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U.S. Supreme Court Defines the Definition of a “Vessel”


We are back on the topic of eminent domain.  This time we take a look at floating homes and maritime laws.  Last Tuesday on January 15th, the U.S. Supreme Court ended the dispute on whether a floating home should be classified as a vessel and subject to maritime laws or whether it should be considered just a home that floats on the water.

Fane Lozman, a former resident of Riviera Beach, FL had his floating home seized and destroyed in 2009 after the 11th U.S. Circuit Court of Appeals sided with the city of Riviera Beach.  The feud with Lozman and the city began long before 2009. Lozman claims the city wanted to evict him because he fought the city from abusing their eminent domain power to build a $2.4 billion private redevelopment project at the marina back in 2006.  The redevelopment project threatened the removal of floating houses and commercial businesses at the marina by eminent domain force.  At that time Lozman beat the city and the development project was stopped.  Since then the city has been looking for ways to evict him.  The city was able to do this in 2009, when they claimed that his floating home was a vessel and therefore subject to maritime laws.

Under maritime laws, vessels need to have the proper amount of crew to man vessel ordered by the coast guard and have severe storm plans in place in case of hurricanes.  The city demanded that Lozman pay docking fees and submit a severe storm plan.  Lozman refused to pay the dockage fees that amounted to $3000.  Keep in mind that Lozman had been paying property taxes to the city of Riviera Beach as his floating home used to be considered just a resident home.  Vessels pay dockage fees but not property taxes, whereas resident homes pay property taxes.  Since Lozman refused to pay the dockage fees, the city successfully evicted Lozman on the grounds that liens were not paid on the vessel.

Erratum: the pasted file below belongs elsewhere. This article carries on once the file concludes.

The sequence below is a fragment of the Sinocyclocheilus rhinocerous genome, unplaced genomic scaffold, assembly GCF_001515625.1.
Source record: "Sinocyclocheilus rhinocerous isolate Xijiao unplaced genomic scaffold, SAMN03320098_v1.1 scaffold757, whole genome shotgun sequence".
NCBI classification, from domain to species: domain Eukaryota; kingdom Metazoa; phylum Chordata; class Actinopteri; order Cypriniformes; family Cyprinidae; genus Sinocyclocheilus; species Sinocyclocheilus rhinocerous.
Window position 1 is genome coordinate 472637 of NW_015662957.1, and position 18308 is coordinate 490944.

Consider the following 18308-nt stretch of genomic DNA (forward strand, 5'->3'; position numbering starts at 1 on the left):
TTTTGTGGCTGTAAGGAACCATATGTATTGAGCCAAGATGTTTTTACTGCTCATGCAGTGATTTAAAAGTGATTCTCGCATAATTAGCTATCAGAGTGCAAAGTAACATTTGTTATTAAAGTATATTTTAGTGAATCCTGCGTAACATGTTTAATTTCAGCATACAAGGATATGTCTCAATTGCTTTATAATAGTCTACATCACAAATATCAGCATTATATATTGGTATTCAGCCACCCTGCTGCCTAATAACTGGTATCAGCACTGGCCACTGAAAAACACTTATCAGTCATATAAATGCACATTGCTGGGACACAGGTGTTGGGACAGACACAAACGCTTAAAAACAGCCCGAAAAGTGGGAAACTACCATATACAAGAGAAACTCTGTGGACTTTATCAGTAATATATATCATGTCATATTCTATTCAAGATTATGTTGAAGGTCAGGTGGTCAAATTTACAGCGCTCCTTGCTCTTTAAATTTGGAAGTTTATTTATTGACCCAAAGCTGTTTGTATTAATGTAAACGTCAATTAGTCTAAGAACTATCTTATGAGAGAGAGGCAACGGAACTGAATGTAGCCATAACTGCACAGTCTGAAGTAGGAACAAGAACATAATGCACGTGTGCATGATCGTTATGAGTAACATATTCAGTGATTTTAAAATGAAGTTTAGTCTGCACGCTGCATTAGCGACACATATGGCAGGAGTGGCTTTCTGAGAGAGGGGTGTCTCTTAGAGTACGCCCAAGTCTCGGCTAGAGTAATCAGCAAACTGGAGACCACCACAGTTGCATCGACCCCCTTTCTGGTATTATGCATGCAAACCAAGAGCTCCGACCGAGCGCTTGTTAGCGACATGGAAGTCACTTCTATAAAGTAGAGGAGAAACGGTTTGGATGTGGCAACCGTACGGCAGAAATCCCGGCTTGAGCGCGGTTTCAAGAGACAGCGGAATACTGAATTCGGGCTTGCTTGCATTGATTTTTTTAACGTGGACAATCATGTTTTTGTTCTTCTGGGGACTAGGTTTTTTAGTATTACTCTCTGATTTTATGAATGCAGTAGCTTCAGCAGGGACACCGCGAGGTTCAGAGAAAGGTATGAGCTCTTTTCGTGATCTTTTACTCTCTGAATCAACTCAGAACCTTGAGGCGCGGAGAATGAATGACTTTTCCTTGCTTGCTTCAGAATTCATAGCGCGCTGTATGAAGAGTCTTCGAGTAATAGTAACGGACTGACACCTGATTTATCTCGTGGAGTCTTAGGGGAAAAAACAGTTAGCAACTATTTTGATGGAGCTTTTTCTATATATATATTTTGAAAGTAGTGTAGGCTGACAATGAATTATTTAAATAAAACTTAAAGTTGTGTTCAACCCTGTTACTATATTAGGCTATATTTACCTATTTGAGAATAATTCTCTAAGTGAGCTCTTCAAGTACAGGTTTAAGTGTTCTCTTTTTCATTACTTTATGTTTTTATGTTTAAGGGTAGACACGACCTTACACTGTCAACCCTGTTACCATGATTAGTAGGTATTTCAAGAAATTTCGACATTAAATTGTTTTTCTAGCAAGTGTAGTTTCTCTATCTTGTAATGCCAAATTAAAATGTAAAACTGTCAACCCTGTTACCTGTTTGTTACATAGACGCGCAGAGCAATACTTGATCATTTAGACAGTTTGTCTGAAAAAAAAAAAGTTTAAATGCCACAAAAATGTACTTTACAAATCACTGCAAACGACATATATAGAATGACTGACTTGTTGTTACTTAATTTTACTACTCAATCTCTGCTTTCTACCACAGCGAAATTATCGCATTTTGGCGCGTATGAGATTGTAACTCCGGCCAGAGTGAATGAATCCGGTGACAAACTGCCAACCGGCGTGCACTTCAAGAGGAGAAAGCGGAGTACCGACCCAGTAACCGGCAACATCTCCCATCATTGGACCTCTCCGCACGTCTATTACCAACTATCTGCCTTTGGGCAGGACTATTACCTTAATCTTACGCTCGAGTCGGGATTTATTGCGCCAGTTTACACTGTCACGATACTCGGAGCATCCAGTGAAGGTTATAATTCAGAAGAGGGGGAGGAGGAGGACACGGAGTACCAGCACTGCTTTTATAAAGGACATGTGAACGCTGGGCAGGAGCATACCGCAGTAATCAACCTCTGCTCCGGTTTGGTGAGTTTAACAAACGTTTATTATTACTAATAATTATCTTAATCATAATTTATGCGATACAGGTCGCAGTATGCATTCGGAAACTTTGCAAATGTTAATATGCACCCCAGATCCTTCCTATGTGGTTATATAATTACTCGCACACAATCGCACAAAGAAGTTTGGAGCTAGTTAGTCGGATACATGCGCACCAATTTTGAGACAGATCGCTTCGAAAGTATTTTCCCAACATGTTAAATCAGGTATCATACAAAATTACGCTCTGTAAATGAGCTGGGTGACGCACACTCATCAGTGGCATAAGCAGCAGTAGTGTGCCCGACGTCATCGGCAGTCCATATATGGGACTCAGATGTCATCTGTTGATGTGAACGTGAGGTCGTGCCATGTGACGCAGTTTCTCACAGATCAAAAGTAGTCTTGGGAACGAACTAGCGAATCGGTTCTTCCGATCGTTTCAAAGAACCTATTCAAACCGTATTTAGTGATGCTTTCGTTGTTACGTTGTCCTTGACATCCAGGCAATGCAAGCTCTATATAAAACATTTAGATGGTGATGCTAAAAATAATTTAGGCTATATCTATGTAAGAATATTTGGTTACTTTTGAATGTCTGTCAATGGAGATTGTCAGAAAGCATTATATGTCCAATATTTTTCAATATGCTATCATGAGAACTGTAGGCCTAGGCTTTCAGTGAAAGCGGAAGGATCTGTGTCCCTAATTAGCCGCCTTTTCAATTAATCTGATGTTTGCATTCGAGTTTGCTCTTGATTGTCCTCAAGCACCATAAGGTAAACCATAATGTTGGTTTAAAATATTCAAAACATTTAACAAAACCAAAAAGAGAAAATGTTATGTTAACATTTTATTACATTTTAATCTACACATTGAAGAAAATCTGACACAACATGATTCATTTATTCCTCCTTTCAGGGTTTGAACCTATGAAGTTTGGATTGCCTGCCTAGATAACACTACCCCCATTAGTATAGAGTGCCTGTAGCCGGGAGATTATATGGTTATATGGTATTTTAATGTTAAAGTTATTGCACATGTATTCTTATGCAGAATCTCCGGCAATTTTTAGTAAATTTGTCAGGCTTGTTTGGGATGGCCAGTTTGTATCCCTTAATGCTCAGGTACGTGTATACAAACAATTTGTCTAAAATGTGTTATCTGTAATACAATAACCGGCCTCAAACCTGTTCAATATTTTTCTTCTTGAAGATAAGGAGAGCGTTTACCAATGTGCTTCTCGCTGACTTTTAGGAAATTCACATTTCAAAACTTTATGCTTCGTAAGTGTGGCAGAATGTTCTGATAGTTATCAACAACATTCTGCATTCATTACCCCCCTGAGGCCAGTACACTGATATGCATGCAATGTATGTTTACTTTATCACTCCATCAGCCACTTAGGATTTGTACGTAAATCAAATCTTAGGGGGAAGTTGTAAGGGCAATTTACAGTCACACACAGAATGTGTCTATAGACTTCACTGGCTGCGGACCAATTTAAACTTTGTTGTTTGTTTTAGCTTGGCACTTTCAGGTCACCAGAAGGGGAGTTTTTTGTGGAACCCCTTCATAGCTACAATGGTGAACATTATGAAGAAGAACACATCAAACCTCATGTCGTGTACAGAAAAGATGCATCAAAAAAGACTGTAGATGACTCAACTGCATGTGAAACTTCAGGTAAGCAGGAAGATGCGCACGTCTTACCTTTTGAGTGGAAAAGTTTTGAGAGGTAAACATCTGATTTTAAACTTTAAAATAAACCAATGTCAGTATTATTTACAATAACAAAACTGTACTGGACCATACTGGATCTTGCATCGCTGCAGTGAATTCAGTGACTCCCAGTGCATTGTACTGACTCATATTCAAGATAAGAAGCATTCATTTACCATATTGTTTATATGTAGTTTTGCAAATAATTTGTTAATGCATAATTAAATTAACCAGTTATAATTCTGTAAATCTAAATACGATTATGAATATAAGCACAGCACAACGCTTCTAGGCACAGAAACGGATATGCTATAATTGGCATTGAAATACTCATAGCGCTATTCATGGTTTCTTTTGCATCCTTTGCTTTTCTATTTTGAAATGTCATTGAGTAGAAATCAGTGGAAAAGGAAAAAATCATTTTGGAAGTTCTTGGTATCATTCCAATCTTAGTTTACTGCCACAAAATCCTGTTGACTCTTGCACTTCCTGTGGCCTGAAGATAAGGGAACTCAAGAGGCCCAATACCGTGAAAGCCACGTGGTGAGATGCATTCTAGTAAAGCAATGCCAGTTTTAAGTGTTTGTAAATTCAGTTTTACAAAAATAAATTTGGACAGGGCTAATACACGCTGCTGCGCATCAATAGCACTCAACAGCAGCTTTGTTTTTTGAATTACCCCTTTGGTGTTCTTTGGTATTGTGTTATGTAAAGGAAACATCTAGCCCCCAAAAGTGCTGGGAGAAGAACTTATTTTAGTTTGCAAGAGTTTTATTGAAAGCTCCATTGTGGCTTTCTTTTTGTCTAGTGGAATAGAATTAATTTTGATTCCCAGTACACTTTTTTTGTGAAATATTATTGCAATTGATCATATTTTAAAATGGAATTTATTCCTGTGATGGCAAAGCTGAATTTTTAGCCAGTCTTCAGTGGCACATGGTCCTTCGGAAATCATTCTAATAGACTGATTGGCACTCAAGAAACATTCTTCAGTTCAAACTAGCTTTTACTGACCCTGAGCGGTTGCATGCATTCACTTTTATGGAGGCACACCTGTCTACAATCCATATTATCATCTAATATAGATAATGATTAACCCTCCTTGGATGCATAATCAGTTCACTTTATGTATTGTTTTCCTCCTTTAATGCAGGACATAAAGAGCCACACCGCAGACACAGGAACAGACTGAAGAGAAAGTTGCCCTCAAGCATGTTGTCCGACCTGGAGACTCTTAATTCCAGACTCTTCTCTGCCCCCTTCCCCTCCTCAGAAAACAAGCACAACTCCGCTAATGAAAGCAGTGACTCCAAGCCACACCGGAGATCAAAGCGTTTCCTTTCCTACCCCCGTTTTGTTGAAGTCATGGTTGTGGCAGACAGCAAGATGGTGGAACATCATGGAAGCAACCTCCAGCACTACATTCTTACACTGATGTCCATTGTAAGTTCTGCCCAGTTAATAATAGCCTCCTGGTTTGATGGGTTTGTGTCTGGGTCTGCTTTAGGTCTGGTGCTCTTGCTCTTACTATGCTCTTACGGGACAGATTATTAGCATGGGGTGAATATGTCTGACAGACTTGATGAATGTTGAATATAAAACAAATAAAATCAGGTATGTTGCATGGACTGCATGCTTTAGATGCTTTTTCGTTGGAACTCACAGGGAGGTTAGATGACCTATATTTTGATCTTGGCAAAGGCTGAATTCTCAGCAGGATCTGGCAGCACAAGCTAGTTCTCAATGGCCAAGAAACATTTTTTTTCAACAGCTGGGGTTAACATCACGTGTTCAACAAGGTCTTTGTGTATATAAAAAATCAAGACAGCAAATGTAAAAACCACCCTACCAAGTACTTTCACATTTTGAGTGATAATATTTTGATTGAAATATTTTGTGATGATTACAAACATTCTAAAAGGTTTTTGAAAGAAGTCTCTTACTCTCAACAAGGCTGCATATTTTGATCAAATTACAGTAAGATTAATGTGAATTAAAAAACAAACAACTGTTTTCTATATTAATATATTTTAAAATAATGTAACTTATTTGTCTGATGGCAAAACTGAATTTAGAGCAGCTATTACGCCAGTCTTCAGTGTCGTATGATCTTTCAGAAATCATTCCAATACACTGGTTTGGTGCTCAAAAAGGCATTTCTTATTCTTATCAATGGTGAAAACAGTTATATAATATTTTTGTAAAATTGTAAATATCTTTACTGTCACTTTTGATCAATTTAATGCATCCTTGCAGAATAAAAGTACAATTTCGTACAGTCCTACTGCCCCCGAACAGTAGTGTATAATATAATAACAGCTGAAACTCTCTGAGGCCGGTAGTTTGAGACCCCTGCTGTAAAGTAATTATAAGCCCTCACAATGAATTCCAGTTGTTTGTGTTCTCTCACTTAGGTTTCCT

However, is Lozman’s floating home really a vessel?  Lozman successfully took his case all the way to the Supreme Court and won.  The U.S. Supreme court just ruled in favor of Lozman stating that his floating boat was not capable of transporting people or things over water.  His floating home had no steering mechanism, pump bilge, engines, lights or navigation aids.  In fact it had to be towed whenever it needed to be moved to another location. It therefore was not a vessel and could not be subjected to maritime laws.

The Supreme Court’s ruling is a victory to all floating homes and floating businesses.  As for Fane Lozman, he is reported to be happy with the verdict of the U.S. Supreme Court, but the battle is not over for him.  He still needs to fight the city to get back reimbursement for his destroyed home and legal fees.

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